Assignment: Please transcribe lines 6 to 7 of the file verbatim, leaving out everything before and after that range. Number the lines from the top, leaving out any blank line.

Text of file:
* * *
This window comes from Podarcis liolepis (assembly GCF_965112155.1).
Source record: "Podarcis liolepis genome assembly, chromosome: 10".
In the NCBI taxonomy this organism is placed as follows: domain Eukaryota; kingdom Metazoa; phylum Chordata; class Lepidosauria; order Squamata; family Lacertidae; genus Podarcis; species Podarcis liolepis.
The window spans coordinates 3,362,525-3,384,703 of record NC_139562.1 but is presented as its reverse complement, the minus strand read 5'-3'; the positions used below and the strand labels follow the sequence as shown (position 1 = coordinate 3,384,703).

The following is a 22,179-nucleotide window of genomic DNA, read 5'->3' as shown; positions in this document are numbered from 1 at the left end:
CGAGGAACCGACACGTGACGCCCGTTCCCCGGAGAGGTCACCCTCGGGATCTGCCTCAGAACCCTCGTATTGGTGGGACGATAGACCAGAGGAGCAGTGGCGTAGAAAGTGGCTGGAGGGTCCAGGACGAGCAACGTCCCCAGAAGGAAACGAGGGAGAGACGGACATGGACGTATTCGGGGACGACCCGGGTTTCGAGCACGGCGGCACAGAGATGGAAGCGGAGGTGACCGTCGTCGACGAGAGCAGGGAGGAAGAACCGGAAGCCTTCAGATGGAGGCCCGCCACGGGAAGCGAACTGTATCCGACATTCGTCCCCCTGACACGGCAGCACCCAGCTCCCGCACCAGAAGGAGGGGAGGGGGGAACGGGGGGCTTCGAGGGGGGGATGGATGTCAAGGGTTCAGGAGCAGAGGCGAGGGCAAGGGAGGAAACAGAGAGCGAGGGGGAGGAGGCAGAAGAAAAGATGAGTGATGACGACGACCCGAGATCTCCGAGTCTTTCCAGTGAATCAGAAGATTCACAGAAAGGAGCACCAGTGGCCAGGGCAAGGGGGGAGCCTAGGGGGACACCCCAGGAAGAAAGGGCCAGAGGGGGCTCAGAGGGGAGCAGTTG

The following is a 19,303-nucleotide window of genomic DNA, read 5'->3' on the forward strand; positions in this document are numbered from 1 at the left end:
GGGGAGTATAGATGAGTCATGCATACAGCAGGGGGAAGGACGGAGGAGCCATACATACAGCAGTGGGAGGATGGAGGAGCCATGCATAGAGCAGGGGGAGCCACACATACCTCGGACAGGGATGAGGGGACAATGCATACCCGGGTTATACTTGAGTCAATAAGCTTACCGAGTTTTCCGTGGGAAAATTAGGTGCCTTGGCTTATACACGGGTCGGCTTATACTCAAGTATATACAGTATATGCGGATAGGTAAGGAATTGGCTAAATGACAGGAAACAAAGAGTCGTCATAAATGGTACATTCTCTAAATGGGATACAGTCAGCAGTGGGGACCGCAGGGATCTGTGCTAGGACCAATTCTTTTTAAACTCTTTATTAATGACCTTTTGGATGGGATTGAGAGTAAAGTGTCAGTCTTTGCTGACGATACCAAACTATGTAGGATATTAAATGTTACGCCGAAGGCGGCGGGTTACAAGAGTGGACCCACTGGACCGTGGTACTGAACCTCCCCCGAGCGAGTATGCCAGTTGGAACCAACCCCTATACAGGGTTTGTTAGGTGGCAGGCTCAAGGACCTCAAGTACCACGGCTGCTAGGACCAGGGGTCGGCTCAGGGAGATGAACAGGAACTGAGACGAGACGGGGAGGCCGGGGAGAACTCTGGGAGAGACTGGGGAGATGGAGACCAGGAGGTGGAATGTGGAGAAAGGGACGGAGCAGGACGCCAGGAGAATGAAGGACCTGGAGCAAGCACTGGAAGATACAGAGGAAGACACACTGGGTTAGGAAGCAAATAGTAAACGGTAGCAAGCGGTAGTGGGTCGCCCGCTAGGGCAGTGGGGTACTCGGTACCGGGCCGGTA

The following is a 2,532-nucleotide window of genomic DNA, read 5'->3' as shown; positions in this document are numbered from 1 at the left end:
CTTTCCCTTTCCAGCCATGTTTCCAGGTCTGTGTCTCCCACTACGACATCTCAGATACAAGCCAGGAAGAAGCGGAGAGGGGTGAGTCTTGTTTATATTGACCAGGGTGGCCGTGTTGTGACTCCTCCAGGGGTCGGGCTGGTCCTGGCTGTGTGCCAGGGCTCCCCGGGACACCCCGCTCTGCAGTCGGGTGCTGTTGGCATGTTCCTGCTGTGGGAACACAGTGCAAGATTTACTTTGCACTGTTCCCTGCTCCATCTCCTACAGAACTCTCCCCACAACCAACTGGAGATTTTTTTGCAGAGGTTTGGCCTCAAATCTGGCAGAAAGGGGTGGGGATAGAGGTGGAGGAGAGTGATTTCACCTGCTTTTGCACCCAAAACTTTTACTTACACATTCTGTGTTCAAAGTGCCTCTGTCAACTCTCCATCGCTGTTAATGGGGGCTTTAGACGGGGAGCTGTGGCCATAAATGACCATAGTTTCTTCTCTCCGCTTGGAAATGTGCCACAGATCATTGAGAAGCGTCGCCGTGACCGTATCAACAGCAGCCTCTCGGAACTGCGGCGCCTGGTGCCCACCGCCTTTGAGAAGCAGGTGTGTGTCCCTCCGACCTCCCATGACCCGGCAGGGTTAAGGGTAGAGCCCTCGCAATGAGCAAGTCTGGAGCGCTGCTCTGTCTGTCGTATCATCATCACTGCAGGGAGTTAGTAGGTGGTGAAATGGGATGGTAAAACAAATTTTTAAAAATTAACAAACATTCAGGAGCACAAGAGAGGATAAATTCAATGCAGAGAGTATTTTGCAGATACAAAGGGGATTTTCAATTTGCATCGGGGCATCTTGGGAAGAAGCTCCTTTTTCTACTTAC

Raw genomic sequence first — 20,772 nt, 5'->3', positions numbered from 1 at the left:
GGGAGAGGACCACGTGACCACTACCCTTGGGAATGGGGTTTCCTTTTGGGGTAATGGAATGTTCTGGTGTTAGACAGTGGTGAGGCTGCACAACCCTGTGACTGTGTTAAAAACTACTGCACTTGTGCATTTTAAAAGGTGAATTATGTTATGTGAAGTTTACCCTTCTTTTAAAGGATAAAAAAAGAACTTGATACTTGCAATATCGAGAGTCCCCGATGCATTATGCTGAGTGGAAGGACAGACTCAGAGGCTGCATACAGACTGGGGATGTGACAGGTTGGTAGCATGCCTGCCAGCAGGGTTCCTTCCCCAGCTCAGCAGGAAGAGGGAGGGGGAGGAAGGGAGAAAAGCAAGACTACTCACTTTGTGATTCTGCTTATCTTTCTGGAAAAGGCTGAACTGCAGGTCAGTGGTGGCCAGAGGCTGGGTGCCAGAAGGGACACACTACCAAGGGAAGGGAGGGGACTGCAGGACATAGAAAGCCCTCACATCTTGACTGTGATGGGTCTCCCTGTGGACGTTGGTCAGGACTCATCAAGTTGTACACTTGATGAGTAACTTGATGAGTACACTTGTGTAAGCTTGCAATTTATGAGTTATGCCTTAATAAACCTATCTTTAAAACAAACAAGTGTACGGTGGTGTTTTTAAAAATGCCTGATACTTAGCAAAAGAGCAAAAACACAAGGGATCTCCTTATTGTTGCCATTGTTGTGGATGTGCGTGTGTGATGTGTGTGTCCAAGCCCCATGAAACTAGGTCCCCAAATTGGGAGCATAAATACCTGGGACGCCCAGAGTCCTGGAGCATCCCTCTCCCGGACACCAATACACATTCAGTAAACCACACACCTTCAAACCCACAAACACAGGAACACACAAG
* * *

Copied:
CGAGGAACCGACACGTGACGCCCGTTCCCCGGAGAGGTCACCCTCGGGATCTGCCTCAGAACCCTCGTATTGGTGGGACGATAGACCAGAGGAGCAGTGGCGTAGAAAGTGGCTGGAGGGTCCAGGACGAGCAACGTCCCCAGAAGGAAACGAGGGAGAGACGGACATGGACGTATTCGGGGACGACCCGGGTTTCGAGCACGGCGGCACAGAGATGGAAGCGGAGGTGACCGTCGTCGACGAGAGCAGGGAGGAAGAACCGGAAGCCTTCAGATGGAGGCCCGCCACGGGAAGCGAACTGTATCCGACATTCGTCCCCCTGACACGGCAGCACCCAGCTCCCGCACCAGAAGGAGGGGAGGGGGGAACGGGGGGCTTCGAGGGGGGGATGGATGTCAAGGGTTCAGGAGCAGAGGCGAGGGCAAGGGAGGAAACAGAGAGCGAGGGGGAGGAGGCAGAAGAAAAGATGAGTGATGACGACGACCCGAGATCTCCGAGTCTTTCCAGTGAATCAGAAGATTCACAGAAAGGAGCACCAGTGGCCAGGGCAAGGGGGGAGCCTAGGGGGACACCCCAGGAAGAAAGGGCCAGAGGGGGCTCAGAGGGGAGCAGTTG

The following is a 19,303-nucleotide window of genomic DNA, read 5'->3' on the forward strand; positions in this document are numbered from 1 at the left end: